Wildfire danger high in west central Missouri

News from the region
Kansas City
Published Date

KANSAS CITY Mo - The risk of wildfire is high this week in rural areas of western Missouri including the Truman Lake region, according to foresters for the Missouri Department of Conservation (MDC).

Fire dangers are up due to a dry October, low humidity and a plentiful fire fuel supply such as drying grasses and leaves. Foresters urge residents and campers to refrain from burning leaves and trash outdoors and to report any suspicious activity that might be connected with arson fires.

“Our fire danger in the past week has been in the high to very high range,” said Josh Shroyer, an MDC forester based in Clinton. “On one or two days it hit the extremely high danger level.”

A National Weather Service observer in Clinton reported only .6 of an inch of rainfall for the month of October, when the normal rainfall there is 3.76 inches per month, said meteorologist Mike July.

That’s left tinder-dry materials on the ground such as downed logs and limbs, leaves, dead weeds and dormant grasses, said MDC Regional Forestry Supervisor Mark Nelson. He added that frosts have added fuels.

“The grasses and the leaves and even the logs on the ground are dried out to where we’re seeing very high fire danger,” Nelson said. “All it takes is a spark to destroy thousands of acres of wildlife habitat and pastures, and even threaten property and human lives.”

Rain on Monday eased slightly the fire danger in a few parts of the west central Missouri, with substantial rain helping southern St. Clair County, Shroyer said. Cooler temperatures are helping some, too.

But much of the Truman Lake region on Monday got only light rain and that moisture is evaporating quickly – or already gone -- with sunny, breezy days forecast for the remainder of this week.

“We didn’t get enough rain at Clinton to take the fire danger down for today,” Shroyer said on Tuesday.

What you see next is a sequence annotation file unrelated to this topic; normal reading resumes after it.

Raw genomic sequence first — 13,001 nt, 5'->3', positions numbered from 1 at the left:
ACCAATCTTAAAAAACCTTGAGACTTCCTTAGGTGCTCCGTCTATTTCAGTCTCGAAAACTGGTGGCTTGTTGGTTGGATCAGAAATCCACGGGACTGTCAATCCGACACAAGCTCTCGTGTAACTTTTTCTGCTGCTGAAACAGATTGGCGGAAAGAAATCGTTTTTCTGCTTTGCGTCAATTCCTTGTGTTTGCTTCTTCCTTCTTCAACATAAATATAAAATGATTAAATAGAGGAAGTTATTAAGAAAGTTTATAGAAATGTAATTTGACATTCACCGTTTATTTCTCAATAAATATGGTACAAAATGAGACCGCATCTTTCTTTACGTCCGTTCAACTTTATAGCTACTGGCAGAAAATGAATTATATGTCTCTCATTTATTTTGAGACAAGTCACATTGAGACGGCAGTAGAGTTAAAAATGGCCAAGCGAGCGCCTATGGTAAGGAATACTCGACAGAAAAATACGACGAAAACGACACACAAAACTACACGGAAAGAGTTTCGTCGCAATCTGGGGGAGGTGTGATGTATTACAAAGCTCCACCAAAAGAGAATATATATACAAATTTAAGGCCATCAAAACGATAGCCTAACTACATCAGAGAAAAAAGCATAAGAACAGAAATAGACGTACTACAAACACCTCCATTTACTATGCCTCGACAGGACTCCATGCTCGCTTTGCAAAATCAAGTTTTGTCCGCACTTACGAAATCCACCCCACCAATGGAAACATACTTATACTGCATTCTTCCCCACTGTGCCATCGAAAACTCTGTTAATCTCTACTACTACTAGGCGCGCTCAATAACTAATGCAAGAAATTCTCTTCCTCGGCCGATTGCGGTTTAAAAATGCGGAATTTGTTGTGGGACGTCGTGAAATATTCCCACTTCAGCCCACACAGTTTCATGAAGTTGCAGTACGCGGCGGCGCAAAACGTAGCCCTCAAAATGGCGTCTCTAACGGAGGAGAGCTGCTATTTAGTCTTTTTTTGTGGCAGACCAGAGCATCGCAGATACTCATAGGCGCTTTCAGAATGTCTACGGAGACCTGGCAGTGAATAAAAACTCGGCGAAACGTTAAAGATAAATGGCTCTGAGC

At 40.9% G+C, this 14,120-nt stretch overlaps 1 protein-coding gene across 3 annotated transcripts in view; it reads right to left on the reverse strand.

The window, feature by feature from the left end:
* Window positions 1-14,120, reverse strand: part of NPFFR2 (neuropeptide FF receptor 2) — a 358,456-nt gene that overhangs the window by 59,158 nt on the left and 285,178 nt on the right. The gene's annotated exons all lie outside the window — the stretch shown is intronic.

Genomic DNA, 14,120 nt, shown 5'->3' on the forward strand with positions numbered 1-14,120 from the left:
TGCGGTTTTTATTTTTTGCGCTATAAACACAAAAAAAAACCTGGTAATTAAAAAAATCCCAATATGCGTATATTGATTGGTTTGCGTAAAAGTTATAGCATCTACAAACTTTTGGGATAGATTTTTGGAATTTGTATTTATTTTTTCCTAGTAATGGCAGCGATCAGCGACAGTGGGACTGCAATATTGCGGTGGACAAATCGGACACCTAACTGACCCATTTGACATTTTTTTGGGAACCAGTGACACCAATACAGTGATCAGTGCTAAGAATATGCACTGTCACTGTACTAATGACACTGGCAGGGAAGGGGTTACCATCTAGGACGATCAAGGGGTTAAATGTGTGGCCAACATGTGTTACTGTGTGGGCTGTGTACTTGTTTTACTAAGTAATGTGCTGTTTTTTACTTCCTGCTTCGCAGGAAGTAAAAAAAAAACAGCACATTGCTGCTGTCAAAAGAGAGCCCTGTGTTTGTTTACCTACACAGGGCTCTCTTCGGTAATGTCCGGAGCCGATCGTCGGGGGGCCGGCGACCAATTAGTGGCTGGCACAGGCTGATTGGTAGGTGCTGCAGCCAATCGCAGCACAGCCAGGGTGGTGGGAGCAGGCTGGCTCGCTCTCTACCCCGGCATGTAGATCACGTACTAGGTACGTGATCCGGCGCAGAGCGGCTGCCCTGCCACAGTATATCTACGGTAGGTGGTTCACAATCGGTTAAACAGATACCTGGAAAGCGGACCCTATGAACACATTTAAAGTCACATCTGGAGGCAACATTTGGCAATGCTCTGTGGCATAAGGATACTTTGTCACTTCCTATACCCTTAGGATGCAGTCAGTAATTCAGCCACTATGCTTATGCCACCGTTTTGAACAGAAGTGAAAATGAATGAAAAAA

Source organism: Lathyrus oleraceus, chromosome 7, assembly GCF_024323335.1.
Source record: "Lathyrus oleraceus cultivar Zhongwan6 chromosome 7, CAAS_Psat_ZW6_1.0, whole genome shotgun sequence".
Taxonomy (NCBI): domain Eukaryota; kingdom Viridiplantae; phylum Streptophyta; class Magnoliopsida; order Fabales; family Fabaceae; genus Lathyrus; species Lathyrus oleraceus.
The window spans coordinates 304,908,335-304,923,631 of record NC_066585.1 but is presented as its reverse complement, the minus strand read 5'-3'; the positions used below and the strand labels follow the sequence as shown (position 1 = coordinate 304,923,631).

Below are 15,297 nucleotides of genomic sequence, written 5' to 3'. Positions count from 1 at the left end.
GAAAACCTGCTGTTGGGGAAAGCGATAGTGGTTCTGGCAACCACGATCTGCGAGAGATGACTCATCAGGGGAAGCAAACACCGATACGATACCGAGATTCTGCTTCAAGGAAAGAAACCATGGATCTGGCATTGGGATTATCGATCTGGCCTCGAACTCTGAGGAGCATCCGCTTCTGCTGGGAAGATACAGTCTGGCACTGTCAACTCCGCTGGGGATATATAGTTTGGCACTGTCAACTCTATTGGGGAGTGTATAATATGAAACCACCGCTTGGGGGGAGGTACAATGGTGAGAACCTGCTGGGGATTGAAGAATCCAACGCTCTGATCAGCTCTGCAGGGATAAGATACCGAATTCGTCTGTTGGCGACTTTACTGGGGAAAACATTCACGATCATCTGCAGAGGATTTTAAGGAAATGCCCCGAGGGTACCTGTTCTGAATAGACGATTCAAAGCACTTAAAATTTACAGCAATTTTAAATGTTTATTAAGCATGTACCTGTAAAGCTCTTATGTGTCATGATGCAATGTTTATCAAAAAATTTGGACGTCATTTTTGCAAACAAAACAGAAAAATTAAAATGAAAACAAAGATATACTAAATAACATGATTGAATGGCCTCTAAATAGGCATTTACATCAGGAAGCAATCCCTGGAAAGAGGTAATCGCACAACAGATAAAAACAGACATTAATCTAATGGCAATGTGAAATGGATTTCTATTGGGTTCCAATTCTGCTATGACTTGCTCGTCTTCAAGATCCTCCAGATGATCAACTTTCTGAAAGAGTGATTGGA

At Sedalia, only three hundredths of an inch of rain was recorded by the National Weather Service on Monday, barely measurable. The agency’s rain gauge in the city measured only .35 inch of rain in October, compared to normal average rainfall of 3.65 inches. Warrensburg received only .63 inch of rain during the month.

Foresters are concerned because low moisture in autumn can lead to major wildfires in rural areas where firefighting crews have a broad countryside to protect and sometimes must battle blazes in hard to reach off-road locations.

Campers need to be extra cautious with campfires. Outdoor burning of leaves and trash should be avoided if possible, Nelson said. Foresters say that 60 percent of Missouri’s wildfires are accidentally caused by careless trash burning.

If a person must burn items such as household trash, they should stay with a fire until it’s completely out and cold to the touch, Nelson said. Keep water and a leaf rake on hand to control any stray blazes. If possible, keep a cell telephone handy to call 911 to ask for firefighter assistance if a wildfire starts.

“Never leave a fire untended until the last coal is out,” he said.

Arson on public lands has been a problem in past years in the Truman Lake area, Nelson said. Anyone seeing suspicious activity that could be arsonists is asked to call the Operation Forest Arson hotline at 1-800-392-1111. Rewards for information leading to arrests or convictions of violators range from $100 to $1,000. More information is available at http://mdc.mo.gov/contact-us/operation-forest-arson. _ Bill Graham